Wednesday, September 22, 2010

The Skirvin Hotel

One of the first places I took J. on his site seeing tour (I use that term loosely) of Oklahoma City was to the Skirvin Hotel. I did a little digging for purposes of this blog and got some specific information on the history of the hotel:

The Skirvin Hotel was build by a man named William Balser "Bill" Skirvin, a Land Run participant and wealthy oilman who moved his family to Oklahoma City in 1906. In 1910 he began building the hotel on one of his properties at 1st and Park Avenue. The original 10 story hotel opened on September 26th, 1911. Over the years the building changed hands between various investors where is was remodeled many times, upgraded to 14 floors, and eventually closed in 1989. In 2002, the city of Oklahoma City acquired the property where it was renovated and restored to it's currently glory and reopened on Feburary 26th, 2007.

This specific information I did not know. All I could tell J. about the structure was that it was old, had been renovated, and that there was supposedly a ghost that haunted the hotel. A bartender at the Red Piano Lounge inside the hotel filled us in on the details of the ghost.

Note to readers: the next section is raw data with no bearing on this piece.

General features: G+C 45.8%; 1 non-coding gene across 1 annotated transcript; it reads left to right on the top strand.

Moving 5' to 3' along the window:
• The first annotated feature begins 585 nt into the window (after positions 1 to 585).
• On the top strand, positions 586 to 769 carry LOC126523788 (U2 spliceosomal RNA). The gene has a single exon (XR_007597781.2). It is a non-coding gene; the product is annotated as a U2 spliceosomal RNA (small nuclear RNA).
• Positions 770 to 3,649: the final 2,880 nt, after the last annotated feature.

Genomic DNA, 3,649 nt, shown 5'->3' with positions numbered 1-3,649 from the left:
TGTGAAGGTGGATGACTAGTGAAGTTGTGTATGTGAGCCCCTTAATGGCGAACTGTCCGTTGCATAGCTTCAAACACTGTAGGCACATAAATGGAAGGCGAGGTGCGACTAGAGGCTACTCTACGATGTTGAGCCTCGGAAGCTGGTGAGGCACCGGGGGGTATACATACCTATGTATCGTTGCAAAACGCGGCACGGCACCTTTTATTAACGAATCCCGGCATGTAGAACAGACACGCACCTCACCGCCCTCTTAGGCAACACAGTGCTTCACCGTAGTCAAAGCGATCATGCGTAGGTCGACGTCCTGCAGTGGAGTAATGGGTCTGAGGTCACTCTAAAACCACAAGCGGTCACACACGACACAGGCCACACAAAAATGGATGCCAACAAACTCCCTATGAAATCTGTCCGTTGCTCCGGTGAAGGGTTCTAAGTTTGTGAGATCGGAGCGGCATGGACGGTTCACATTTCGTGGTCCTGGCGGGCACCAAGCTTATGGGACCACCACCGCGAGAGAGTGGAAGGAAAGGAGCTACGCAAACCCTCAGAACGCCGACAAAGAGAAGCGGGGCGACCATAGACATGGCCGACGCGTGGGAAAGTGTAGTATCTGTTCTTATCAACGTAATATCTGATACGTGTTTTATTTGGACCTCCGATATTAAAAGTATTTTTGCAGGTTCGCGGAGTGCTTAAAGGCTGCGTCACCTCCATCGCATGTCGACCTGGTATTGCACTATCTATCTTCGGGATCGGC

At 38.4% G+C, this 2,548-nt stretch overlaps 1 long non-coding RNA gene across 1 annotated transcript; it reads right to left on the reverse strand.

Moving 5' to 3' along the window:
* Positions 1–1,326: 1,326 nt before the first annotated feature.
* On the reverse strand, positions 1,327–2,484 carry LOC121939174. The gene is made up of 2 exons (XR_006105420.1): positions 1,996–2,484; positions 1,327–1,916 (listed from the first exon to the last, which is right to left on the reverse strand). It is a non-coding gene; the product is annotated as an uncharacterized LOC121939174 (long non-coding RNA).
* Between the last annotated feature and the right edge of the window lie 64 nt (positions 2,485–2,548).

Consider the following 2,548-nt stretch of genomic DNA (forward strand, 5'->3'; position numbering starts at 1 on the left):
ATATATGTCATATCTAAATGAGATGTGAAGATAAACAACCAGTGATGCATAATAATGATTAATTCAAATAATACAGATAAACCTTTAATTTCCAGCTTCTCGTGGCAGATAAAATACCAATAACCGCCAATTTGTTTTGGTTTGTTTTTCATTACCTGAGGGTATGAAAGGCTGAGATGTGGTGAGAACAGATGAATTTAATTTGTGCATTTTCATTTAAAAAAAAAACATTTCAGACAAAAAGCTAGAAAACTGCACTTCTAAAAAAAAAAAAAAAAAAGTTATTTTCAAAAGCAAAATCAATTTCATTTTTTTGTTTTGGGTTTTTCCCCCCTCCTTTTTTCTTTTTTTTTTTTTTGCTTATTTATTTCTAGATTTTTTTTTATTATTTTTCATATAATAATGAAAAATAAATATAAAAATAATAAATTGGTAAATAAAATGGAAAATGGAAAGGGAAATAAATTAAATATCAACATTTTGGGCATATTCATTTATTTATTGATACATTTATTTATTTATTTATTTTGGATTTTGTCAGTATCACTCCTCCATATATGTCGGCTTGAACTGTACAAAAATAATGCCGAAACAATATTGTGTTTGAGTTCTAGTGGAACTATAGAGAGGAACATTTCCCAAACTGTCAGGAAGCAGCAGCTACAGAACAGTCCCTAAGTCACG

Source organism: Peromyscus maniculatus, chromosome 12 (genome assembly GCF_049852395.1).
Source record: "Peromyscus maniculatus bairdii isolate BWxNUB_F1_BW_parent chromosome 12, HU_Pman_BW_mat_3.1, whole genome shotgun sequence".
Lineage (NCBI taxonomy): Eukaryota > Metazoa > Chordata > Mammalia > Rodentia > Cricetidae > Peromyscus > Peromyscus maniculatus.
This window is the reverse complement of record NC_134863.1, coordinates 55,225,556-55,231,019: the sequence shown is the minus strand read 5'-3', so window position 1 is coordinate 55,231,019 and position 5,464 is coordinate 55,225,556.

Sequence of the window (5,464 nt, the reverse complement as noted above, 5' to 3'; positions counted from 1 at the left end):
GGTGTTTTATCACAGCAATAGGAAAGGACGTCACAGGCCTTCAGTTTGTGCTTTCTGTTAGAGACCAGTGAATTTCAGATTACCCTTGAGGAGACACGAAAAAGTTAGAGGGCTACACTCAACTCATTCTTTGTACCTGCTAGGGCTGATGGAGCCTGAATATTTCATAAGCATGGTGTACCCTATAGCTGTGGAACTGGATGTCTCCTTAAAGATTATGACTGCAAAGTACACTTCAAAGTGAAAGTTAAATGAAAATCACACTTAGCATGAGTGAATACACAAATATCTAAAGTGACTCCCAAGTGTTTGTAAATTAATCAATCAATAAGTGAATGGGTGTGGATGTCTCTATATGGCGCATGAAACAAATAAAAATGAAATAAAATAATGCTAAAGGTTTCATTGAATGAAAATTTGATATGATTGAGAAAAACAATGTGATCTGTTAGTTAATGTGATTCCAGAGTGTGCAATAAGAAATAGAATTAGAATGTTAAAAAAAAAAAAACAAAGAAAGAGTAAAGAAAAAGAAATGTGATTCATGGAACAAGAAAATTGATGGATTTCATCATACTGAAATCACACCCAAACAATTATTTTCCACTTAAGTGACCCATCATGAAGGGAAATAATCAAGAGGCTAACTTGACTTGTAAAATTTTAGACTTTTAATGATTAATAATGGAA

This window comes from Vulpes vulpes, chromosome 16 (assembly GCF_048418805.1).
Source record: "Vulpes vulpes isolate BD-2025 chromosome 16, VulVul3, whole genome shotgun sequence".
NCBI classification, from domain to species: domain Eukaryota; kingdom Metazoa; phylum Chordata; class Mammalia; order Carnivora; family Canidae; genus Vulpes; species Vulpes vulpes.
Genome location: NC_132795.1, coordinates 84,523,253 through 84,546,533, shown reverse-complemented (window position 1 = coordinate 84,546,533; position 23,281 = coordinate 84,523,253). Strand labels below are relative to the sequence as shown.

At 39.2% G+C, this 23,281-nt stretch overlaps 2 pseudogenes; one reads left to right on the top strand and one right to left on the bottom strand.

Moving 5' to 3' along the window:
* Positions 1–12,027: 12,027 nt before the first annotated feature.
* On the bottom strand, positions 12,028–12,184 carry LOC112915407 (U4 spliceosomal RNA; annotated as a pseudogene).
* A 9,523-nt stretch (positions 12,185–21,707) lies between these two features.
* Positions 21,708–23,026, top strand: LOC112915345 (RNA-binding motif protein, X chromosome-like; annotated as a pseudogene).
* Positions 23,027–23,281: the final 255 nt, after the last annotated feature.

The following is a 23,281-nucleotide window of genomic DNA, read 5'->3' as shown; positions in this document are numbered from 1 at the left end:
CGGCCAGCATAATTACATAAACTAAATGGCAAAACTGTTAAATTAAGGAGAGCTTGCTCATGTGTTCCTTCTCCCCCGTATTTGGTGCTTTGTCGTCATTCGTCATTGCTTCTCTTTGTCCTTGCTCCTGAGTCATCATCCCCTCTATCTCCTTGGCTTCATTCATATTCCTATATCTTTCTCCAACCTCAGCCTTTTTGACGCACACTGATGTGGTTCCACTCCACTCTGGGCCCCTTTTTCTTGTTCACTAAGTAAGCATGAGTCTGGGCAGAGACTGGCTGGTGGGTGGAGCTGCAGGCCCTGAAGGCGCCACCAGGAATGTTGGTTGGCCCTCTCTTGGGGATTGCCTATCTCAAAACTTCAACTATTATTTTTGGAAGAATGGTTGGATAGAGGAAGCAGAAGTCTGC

According to legend, Bill Skirvin had an affair with a maid named Effie. She became pregnant, and to avoid a scandal, Skirvin locked her in one of the 10th floor rooms, the top floor at the time. Here she remained lonely and desolate even after childbirth. It is said to avoid her prison, she jumped to her death from her window with her infant in her arms! Supposedly today people claim to hear a crying infant throughout the night in their hotel rooms or other strange happenings such as sightings of Effie, items moving about on their own, and strange noises. Even the New York Knicks blamed a haunted night at the Skirvin Hotel for a loss in Oklahoma City to the Thunder.

Who knows if any of this is true since the apparent suicide wasn't reported in the papers at the time. It does make a fascinating story to think about when visiting the Skirvin Hotel. For more accounts of Skirvin hauntings click here.

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